Trinity Christian College Top Questions

What should every freshman at your school know before they start?


The only advice I would give to my past self is to listen to your parents and teachers. With out them I wouldn't have made certain mistakes that I wish I could fix. My school is okay but I am transferring next year so I wish I had originally listened to my parents. I would have made different decisions and been down a different path in life. So please listen to your parents no matter how much you do not want to!


If I could go back in time and talk to myself as an high-school senior; I would tell myself when entering college to remain focused on God and yourself. Leaving your home, and packing your things and living in a place where you don't know anyone is a scary experience but in midst of fear to always lean on God. Don't deviate from Christ but to constantly embrace him and accept him in all aspects of your life. While being in college you tend to feel weak, lonely, unworthy, poor and more mixed emotions because for one you are away from home and second you have no money. In college you are going to be humbled, focused, driven and strong-willed. College isn't for everyone. College is where you are going to learn how to grow up, and balance many things in life. College is also where you get to find out how strong you are. You get to see how amazing God is and how profound his love is for you. When entering into college have an open mind and heart. Be strong, open, compassionate, focused and most importantly keep God first and yourself second.


I would tell myself to try harder and figure everything out now, because time flies in college, and the time to get your act together is now. Also, I would tell myself to really try the first semesters in school, because this way, you won't have all of that stress later on in school. I would tell myself to not take anything for granted, and to really invest time into friendships, because the people here at Trinity are some pretty awesome people, and just waking up everyday to get to the end of the day is not going to cut it, and you will regret not investing your time in others. The last thing that I would tell myself would be to really give everything to education, as I will become a teacher in the future, to really show everyone that I have class with and my professors, that I truly love education more than any college student in the United States.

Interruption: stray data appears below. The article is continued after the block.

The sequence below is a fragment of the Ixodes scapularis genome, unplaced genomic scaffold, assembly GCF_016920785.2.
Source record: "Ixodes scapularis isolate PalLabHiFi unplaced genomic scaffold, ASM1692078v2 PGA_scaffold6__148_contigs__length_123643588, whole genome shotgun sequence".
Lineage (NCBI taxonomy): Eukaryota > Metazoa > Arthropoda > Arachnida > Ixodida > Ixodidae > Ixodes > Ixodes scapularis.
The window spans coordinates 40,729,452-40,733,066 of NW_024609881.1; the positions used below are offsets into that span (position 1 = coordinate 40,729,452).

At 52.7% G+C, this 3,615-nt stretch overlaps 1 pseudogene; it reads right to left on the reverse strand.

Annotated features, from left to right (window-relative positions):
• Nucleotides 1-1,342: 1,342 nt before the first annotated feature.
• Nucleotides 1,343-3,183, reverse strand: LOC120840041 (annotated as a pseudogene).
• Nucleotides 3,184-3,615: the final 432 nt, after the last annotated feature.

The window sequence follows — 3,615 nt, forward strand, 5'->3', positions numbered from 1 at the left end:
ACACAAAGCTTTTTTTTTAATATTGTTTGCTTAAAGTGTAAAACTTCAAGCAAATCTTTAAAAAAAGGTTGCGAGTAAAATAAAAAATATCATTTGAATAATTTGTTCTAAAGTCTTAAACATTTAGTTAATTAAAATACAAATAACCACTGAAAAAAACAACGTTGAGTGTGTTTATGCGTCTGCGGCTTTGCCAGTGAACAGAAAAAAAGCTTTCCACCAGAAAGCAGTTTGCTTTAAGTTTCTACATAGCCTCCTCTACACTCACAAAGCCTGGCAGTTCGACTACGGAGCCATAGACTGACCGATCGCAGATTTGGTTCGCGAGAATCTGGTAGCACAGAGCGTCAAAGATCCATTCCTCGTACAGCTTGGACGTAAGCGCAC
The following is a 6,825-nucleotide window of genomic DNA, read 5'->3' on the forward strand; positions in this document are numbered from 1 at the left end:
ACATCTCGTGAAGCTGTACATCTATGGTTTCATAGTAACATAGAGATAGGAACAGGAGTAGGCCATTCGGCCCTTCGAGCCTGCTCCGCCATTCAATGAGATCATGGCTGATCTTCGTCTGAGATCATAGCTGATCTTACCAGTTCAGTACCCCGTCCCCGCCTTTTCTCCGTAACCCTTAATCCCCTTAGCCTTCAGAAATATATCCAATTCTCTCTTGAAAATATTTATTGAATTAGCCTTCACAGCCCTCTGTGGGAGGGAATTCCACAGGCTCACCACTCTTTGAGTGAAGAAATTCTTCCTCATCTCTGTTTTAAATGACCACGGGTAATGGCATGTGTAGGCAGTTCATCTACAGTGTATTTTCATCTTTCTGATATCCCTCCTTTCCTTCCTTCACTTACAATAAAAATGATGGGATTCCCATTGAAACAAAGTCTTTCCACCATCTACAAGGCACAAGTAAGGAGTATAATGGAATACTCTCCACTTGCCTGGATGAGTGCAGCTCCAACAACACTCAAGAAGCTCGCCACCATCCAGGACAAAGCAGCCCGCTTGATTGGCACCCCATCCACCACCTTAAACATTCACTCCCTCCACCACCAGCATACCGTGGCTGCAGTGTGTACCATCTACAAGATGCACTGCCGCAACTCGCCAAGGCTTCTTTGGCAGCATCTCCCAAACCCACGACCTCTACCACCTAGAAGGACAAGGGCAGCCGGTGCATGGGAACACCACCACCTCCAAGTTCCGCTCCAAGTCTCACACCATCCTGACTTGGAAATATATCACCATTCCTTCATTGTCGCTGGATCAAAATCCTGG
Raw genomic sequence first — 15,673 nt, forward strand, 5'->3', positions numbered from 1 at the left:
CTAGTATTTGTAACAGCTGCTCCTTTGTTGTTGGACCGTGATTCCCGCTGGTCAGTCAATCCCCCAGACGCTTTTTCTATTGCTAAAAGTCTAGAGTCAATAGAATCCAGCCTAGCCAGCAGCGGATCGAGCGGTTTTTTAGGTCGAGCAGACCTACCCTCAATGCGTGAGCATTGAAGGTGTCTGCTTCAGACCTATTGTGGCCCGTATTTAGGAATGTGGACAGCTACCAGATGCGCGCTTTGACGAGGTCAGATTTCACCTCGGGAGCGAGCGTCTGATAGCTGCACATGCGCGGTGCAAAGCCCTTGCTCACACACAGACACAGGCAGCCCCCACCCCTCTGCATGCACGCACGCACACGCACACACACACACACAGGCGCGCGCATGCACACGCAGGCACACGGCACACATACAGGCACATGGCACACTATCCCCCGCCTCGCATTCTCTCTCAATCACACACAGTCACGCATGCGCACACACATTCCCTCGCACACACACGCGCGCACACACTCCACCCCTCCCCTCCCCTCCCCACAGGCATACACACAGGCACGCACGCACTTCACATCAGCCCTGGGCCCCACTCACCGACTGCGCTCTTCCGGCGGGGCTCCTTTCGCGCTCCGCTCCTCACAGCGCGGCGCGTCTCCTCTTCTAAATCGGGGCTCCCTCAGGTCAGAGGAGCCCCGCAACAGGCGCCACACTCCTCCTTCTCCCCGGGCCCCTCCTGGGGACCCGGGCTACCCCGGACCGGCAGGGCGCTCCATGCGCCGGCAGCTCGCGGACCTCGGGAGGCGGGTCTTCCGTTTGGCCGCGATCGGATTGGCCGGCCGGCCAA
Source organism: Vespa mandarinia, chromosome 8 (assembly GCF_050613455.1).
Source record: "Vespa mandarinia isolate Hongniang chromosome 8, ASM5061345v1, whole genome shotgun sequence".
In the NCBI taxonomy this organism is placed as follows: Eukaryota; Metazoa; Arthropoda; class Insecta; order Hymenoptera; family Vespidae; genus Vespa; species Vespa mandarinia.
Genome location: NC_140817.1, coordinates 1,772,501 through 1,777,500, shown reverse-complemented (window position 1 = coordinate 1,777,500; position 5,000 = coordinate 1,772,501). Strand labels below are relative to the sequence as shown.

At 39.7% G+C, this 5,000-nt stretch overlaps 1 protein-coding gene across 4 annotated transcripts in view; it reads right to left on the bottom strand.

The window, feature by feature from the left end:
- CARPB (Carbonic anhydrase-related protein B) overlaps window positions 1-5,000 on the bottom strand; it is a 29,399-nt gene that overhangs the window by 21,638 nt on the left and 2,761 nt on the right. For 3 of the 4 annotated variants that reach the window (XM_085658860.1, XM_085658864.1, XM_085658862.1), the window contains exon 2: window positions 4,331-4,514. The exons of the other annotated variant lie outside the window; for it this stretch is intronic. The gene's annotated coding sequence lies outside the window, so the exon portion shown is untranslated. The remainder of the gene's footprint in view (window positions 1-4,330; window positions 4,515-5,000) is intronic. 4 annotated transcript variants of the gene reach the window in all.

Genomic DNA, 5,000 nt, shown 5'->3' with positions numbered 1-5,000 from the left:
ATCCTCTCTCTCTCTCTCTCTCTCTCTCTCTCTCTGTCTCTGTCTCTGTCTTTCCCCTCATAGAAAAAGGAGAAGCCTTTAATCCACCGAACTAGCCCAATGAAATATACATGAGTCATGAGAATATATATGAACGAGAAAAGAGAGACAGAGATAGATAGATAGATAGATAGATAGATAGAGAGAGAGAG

If I could go back in time, I would changed my work ethic that I had during high school. During high school I was satisfied with getting C's and B's, but now that I'm on my second year of college I realized that if I would have tried harder in high school to get good grades. I currently have a 3.9 GPA and am enrolled in the Honors Program here at my school. After this semester I will be transferring to a 4 - year college that my high school GPA wouldn't have let me get into. That is why I would go back in time and change my work ethic so that I could have attended a good 4 - year college with no problem.


Get Scholarships!! Okay now to be a little more serious. When you are eighteen, the only thing you can think about is getting out of the house and being in charge of yourself. If you can step back and take a longer view of the future, you will find that it makes a lot more sense to stay at home for the first two years of college. That place of your own and doing your own thing is tantalizing, but at home you are not paying rent or utilities so you can save your money for further education. Enroll in a local community college; then get a job. The first two years of college are not so intense that you can not handle working as well. This also gives you time to make sure you know what degree you want to pursue. We don't all come right of high school knowing what we want to do with the rest of our lives. My advice would be, stay at home, save money and search out scholarships (you don't want to be stuck taking out loans), and spend the time to find the right university and degree for you.